The US military has deployed a team of elite commandos to the Yemeni border to help Saudi Arabia in its military aggression against the impoverished Arab country.
“…late last year, a team of about a dozen Green Berets arrived on Saudi Arabia’s border with Yemen, in a continuing escalation of America’s secret wars,” according to a report carried by the New York Times on Thursday.
“With virtually no public discussion or debate, the Army commandos are helping locate and destroy caches of ballistic missiles and launch sites that Houthis in Yemen are using to attack Riyadh and other Saudi cities,” it said.
Details of the Green Beret operation, which has not been previously disclosed, were provided to The New York Times by United States officials and European diplomats.
They appear to contradict Pentagon statements that American military assistance to the Saudi-led campaign in Yemen is limited to aircraft refueling, logistics and general intelligence sharing.
There is no indication that the American commandos have crossed into Yemen as part of the secretive mission.
But sending American ground forces to the border is a marked escalation of Western assistance to target Houthi fighters who are deep in Yemen.
Senator Tim Kaine, Democrat of Virginia and a member of the Armed Services Committee, on Thursday called the Green Berets mission a “purposeful blurring of lines between train and equip missions and combat.” He cited the report in The Times and called for a new congressional vote on the authorization for the use of military force — a war powers legislation used by three successive presidents in conflict zones around the world.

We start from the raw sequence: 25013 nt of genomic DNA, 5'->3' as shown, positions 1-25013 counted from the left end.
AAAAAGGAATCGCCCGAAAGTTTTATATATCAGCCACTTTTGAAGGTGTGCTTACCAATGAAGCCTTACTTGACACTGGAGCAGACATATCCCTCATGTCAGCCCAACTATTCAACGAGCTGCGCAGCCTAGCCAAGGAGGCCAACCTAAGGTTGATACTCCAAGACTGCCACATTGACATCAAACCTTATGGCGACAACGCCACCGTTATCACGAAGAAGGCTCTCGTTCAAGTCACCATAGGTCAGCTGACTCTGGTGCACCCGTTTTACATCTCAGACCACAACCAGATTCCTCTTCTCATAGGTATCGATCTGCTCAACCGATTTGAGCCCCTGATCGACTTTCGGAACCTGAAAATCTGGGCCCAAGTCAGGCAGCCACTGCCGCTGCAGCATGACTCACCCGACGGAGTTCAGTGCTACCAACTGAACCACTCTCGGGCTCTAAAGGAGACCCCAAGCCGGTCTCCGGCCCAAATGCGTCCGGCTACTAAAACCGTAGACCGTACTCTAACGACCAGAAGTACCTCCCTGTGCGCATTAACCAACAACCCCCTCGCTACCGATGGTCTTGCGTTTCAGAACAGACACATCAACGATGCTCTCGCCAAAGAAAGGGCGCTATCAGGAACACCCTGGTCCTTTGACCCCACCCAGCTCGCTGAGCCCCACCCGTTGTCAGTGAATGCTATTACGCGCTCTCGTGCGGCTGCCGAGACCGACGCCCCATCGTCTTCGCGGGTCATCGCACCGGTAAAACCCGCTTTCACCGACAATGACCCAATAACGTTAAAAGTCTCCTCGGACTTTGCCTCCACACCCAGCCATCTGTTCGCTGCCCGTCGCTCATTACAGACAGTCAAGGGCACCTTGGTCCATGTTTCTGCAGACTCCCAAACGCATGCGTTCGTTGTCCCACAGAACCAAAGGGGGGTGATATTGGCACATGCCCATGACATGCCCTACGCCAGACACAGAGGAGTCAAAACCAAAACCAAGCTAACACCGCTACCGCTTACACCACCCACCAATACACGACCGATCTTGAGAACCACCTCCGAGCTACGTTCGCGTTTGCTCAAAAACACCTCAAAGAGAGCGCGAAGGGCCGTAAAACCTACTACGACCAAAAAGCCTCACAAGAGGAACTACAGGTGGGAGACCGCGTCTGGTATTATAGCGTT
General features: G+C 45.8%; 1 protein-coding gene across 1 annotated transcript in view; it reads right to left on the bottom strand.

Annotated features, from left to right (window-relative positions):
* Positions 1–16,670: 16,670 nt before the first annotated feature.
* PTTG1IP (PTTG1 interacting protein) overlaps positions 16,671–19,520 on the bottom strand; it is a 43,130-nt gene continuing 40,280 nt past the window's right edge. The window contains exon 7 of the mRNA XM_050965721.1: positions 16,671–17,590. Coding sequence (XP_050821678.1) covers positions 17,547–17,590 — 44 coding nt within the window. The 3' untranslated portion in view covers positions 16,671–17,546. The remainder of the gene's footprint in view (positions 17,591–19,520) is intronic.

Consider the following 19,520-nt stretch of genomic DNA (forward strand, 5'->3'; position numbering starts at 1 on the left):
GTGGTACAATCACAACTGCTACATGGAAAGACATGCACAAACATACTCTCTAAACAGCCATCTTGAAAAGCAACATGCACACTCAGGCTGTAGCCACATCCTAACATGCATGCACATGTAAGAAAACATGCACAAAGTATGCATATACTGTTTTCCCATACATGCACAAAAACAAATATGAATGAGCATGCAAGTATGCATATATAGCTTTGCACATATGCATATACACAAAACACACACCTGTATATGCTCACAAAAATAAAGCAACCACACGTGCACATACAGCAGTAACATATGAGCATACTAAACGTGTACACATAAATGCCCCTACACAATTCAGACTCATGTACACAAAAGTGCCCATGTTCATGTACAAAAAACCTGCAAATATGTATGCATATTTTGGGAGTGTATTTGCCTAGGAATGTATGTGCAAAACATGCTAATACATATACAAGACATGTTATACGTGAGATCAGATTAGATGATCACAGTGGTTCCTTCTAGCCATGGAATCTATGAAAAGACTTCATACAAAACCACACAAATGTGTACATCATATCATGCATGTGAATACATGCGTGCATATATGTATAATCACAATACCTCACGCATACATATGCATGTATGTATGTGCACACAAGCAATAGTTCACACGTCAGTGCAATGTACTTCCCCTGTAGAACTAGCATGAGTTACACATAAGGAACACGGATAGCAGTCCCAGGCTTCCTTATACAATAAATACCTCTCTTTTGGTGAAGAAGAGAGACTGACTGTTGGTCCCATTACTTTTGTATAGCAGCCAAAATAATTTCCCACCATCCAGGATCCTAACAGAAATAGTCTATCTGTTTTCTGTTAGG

Enjoying strong support from the US and the UK, the Saudi regime and a group of its allies unleashed the military campaign against Yemen in March 2015 in the hope of crushing the Houthi movement and reinstalling a former Riyadh-friendly government.
Taking advantage of the Saudi war on Yemen, Washington has significantly stepped up its weapons sales over the past years.
A February report by the Stockholm International Peace Research Institute (SIPRI), Saudi Arabia has increased its arms purchases by 225 percent over the past five years, importing 98 percent of its weapons from the US and EU countries.
Washington’s weapon sales to Saudi Arabia include a $110-billion deal signed last May when US President Donald Trump visited the kingdom in his maiden foreign visit.
In March, when Saudi Crown Prince Mohammed bin Salman visited the US, the State Department approved the sale of an estimated $670 million in anti-tank missiles in an arms package that also included spare parts for American-made tanks and helicopters previously bought by Riyadh.
Besides its complicity in the Saudi war, the US military is also engaged in a separate mission in Yemen, where Washington has been conducting airstrikes against what it claims to be al-Qaeda militants. Reports, however, say civilians have been the main victims.